N the same year thirteen more were sent to Barbadoes.

Their names are not in the hands of the publishers, if they

be at all recorded. [Wodrow does not mention this exact number, but under November 26, 1685, he gives an extract from the Council registers, which sentences David Paterson in Eaglesham, William Freugh there,

James Rae, Uddingston, and John Park, weaver in Lanark, for Conventicles and refusing the Oath of Allegiance, to be banished; and under December 9, 1685, eleven more receive the same sentence.—ED.]

NNO 1687 [1685), three-and-twenty men and women were

sent to Barbadoes, whose names that subscribed the Joint

Testimony are as follows: John Ford, Walter M‘Min, Adam Hood, John M'Gie, Peter Russel, Thomas Jackson, Charles Dougal, James Grierson, John Harvie, James Forsyth, George Johnson, John Steven, Robert Young, John Gilfillan, Andrew Paterson, John Kincaid, Robert Main, James Muirhead, George Muir, John Henderson, Anaple Jackson, Anaple Gordon, Jean Moffat.

(1687 is here, from the place in which the paragraph stands, evidently a misprint for 1685. The compilers do not seem to have known that these were part of the banished given to Pitlochie. The substance of the joint testimony, with the names here given, and five others, occurs in Wodrow, and is dated from Leith Roads. August 28, 1685, while the ship was lying there waiting orders to sail.-ED.)

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JNNO 1686 (1687), March 30, were banished to Barbadoes,

John Stewart, James Douglas, John Russel, James Hamil

ton, William Hannay, George White, Gilbert MacCulloch, Thomas Brown, John Brown, William Hay, John Wright, John Richard, Alexander Bailie, Marion Weir, Bessie Weir, Isabel Steel, Isabel Cassils, Agnes Keir. [In Wodrow the same names and three others occur under 1687.

April this year I find that sixteen men and five women were banished to America, and gifted to Captain Fairn, who carried them away in Captain Croft's ship, then lying at Leith. Their testimony they jointly signed lies before me, and therein they signify the reason of their sentence was, because they would not acknowledge the present authority to be according to the Word of God, nor disown the Sanquhar Declaration, nor engage not to hear Mr James Renwick, and conclude with leaving their testimony against the evils of the times, and sign thus." Then follow their names.-ED]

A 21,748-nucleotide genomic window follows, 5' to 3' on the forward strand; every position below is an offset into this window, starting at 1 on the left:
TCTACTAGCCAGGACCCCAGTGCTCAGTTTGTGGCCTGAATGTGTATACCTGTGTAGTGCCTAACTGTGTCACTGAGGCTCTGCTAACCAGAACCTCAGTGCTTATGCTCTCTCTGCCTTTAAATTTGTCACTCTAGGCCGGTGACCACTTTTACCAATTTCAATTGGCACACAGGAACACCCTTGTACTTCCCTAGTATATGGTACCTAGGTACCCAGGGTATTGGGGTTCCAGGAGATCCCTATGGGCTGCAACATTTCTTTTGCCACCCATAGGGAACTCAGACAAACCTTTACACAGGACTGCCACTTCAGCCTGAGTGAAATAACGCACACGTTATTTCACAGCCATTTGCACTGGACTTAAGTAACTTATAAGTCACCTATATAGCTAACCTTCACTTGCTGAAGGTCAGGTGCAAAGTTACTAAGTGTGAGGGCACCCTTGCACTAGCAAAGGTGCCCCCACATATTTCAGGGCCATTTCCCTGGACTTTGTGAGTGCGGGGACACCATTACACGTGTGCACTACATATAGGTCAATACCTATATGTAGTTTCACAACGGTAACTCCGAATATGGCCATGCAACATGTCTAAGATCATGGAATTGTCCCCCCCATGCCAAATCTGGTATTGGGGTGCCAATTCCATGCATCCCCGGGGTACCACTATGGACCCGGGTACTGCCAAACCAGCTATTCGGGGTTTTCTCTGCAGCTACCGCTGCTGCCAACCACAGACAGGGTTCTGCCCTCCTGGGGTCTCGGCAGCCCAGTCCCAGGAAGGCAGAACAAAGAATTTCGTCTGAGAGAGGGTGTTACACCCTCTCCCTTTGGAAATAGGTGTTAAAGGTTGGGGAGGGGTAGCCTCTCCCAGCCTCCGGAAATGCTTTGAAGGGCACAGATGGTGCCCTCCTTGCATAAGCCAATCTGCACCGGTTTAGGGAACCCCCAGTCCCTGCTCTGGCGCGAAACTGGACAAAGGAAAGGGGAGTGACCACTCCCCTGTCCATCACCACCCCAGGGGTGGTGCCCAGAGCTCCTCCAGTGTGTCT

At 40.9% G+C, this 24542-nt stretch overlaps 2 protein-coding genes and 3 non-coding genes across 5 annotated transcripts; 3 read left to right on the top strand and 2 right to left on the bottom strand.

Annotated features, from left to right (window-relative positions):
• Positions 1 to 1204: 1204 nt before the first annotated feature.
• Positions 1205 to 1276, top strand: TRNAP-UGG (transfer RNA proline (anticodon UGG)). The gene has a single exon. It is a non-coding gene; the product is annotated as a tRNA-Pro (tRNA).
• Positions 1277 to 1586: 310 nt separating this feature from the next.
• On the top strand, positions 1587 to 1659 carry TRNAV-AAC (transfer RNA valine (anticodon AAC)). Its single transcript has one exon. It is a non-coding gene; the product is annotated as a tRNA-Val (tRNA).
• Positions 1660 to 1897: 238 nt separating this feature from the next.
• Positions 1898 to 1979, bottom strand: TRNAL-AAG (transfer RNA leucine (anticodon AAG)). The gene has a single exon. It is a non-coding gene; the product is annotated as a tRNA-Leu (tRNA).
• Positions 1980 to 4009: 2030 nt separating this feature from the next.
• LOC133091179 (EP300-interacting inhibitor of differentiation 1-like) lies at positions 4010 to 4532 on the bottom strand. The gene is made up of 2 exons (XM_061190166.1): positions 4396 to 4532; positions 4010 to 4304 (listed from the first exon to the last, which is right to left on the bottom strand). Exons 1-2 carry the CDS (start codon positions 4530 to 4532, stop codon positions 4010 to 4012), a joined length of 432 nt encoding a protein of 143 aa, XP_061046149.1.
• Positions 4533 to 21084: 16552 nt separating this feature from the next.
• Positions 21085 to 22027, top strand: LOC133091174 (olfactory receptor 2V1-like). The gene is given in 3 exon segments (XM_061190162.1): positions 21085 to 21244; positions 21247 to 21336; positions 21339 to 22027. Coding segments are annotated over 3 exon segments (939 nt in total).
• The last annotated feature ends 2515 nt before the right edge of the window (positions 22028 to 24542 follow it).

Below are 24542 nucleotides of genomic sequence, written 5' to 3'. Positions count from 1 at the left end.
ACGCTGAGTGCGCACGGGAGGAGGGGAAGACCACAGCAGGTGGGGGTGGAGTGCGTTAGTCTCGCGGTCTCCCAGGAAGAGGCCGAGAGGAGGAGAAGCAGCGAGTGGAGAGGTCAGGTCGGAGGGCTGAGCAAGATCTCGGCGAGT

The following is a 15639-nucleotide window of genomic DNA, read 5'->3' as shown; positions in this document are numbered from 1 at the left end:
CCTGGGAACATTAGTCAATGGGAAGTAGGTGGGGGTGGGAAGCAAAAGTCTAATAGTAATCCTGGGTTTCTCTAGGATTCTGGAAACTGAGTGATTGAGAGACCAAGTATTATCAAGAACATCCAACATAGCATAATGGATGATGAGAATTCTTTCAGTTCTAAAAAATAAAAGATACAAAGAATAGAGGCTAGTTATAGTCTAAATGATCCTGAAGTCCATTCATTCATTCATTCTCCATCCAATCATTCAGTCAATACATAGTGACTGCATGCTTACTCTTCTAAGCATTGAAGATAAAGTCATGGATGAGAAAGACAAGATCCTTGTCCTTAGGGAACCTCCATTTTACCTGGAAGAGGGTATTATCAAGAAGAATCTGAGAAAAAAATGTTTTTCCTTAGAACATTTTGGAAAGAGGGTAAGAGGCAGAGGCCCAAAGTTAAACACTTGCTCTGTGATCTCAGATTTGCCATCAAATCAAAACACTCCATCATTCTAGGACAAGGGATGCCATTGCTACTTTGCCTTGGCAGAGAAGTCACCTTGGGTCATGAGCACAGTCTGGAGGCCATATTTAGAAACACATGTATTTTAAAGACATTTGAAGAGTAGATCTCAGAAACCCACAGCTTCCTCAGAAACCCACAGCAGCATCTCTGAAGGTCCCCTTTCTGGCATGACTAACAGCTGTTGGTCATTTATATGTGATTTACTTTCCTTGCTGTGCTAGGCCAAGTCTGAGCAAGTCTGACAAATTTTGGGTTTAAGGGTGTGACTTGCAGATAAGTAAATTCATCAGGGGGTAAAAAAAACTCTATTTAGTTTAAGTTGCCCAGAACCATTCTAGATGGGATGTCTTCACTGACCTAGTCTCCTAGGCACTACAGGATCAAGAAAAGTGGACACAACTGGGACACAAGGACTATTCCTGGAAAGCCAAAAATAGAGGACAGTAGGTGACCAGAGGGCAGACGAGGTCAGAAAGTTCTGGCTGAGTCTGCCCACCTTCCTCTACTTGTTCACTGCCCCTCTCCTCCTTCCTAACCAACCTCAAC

A List of those Killed in the Fields.

SHORT ACCOUNT of those who were killed in the open fields without trial, conviction, or any process of law, by

the executioners of the Council's murdering Edict whose names are here specified. [The Council's murdering Edict was passed November 22, 1684. It was, The Lords of his majesty's Privy Council do hereby ordain any person who owns, or will not disown the late treasonable declaration [i.e., the Apologetic Declaration) upon oath, whether they have arms or not, to be immediately put to death, this being always done in presence of two witnesses, and the person or persons having commission from the Council for that effect.” The Short Memorial, etc., drawn up by Alexander Shields, the author of the “Hind Let Loose," and quoted from in this Short Account, is a quarto of 56 closely-printed pages. It is a calm and able statement of the unlawful and tyrannical character of the administration of the governments of Charles II. and James VII. The pages here quoted form the much smaller part of the memorial -that occupied with a “short recapitulation in bulk of some instances of our several kinds of sufferings, with a touch at some of the most principal instruments thereof in the five western shires.”—ED.]

O give an account of the many hundreds, who either